With good will and hard work, Europe can prove the pessimists wrong -and the economists right.
The fact is Australian refugees could Potentially reach that similar potential, one of my first blog explains how “Australia can benefit from it’s refugees“, citing the findings from Australian Bureau of Statistics in 2009/10 period how, after a few years of settling, not only they are generally good workers with strong ethics, but also birth more entrepreneurship expansion and development which will be a lot better for Australian economy than skilled migrants.
FACT: It will also will save us billions of dollars from running offshore detention centres
The sources from ABC and Sydney Morning Herald outlines the budget breakdown for how government roughly spends over on average since between 2013 and 2015 data, alone about A$1.35 Billion annually in running Asylum detention centres. This is a big number for the budget. Although this campaign isn’t about political pressuring, it is worth noting in the context that the Australian government shouldn’t be spending that much money for detaining merely a few thousands of people roughly across all detention centres. Here are the breakdowns of the costs from ABC:
$686 million for service provision by SERCO, $103 million for the lease of some detention facilities, $53 million for the Red Cross and $107 million for freight, charter and other travel costs.
“The health services (cost) around $206 million and the rest is odds and sods,” – Martin Bowles (department of secretary in 2013)
While Sydney morning herald (2014/2015 data) states:
during the last financial year the immigration department spent $474.1 million to operate the offshore processing centre on Nauru that holds 895 people, including children and family groups. According to the documents, this amount included $24.7 million on health care services while $323.5 million was spent on welfare services, food supplies and security.
Papua New Guinea’s Manus Island detention centre, which currently holds 1035 male asylum seekers. and has recently been plagued by unrest and protests, cost the government $437.6 million to run. This also includes $30.5 million spent on health care services and $344.7 million spent on welfare services.
Transfers between both islands and Colombo in Sri Lanka during 2013/14 were facilitated by the Australian Federal Police, which cost about $8.3 million. The AFP does not provide transfers to detention centres within Australia, the documents said.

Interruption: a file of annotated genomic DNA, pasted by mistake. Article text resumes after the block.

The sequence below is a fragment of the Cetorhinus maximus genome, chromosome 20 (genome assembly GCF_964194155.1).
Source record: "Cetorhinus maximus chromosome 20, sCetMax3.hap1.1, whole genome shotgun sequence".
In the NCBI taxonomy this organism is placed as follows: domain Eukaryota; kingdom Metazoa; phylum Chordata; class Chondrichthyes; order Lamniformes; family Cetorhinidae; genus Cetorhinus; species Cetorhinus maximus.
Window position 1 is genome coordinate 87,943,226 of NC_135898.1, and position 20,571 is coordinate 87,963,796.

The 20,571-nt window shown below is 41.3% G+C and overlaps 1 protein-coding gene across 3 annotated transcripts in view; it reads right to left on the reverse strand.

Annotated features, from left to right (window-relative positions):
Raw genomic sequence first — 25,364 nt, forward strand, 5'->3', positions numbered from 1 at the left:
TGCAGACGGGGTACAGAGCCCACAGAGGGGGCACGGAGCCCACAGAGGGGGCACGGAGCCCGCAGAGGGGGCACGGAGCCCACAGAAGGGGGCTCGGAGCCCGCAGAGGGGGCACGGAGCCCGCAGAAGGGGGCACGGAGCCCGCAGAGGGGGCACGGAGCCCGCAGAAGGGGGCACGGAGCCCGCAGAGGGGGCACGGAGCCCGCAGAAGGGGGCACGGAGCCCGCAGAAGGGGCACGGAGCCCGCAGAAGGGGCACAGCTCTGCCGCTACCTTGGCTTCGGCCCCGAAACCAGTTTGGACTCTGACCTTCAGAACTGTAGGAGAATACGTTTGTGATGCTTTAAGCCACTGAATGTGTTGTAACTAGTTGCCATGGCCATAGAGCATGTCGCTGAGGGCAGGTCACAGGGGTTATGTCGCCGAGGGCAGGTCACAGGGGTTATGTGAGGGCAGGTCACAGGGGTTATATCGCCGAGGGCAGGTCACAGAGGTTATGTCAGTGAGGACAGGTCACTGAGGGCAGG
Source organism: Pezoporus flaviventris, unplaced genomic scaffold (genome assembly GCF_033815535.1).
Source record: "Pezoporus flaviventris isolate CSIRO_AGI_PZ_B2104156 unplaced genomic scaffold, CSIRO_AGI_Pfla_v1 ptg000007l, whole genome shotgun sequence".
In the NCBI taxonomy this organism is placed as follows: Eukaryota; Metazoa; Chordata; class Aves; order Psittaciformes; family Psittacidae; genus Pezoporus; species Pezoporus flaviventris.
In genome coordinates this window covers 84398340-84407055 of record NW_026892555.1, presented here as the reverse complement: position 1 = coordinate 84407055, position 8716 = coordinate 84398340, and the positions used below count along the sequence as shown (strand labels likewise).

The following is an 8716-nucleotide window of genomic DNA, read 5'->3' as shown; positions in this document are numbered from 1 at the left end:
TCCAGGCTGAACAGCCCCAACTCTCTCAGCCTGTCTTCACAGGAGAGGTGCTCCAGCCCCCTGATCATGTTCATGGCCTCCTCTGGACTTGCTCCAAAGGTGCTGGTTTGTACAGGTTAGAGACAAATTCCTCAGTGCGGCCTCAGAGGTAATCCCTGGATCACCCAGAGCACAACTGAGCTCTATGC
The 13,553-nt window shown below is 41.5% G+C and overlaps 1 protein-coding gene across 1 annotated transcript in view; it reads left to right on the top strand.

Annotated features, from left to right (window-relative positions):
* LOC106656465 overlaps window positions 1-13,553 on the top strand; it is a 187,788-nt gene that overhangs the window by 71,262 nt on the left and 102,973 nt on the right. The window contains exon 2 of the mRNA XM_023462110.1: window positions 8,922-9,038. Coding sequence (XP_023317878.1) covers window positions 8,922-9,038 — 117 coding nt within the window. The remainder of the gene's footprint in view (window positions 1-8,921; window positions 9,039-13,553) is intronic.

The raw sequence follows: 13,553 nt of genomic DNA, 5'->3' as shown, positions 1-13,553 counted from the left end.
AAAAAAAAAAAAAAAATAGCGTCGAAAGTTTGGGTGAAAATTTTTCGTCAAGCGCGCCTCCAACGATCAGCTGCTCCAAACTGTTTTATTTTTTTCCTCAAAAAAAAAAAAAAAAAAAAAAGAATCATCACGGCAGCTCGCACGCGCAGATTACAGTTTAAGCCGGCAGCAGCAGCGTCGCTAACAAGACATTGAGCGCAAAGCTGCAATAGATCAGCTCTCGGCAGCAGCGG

Meanwhile, the detention centre on Christmas Island cost $318 million to operate. This amount is likely to go down next year as all children and their families on the island were removed to a Darwin detention facility in December as promised by former immigration minister Scott Morrison. Yet despite the promise they would live in the community, the children are still being held in the Blaydin Point facility.
There’s a link to the economic breakdown on the savings from the Right Now (Human Rights Observer) article about how much in 2012/2013 “Community Processing” would actually save Australia a lot of money and actually would yield more potential investment growth if there’s a good integration and education program for these refugees.
Despite periodic bouts of hysteria about community safety and national security, the reality is that community processing poses no risk to the public. Asylum seekers on Bridging Visas have strict reporting requirements, and of the 12,100 people released into the community since November 2011, only five have been charged with a crime.
As well as having the neat side effect of not destroying the lives of already traumatised people or making a mockery of our human rights obligations, community processing would save Australia hundreds of millions dollars. A 2011 UNHCR expert report estimated the cost of mandatory detention to be $339 per asylum seeker per day. By contrast, the cost of community processing was estimated at between $7 and $39 per asylum seeker a day, depending on the level of government support provided. These figures are consistent with government information which places payments under the Asylum Seeker Assistance scheme at $438.41 per person per fortnight, or $31 a day. Non-government organisations estimate that around 30% of asylum seekers living in the community receive such government benefits.
Community processing would therefore save up to $333 per person per day. Even adopting the highest UNHCR estimate of $39 a day – on the assumption that the government should and would be providing funding – and taking the Department of Immigration’s initial estimate of an average of 8,400 asylum seekers in detention over 2012-2013, this would equate to a saving of at least $900,000 for the 2012 financial year. That is before the cost of Nauru and Manus Island are even factored in. Community processing is vastly cheaper, vastly more humane and it has been proven to work.
With our Asylum seekers on the Bridging Visa are suffering – 10 reasons Asylum Seekers Suffer under bridging visa – At the very least as a community, if we can’t do much politically, help the ones that are already here. Asylum Seekers who are on bridging visa E can legally volunteer and contribute to your business and community. In exchange, you can support them with accommodation and food while they are waiting for their protection visa to be processed.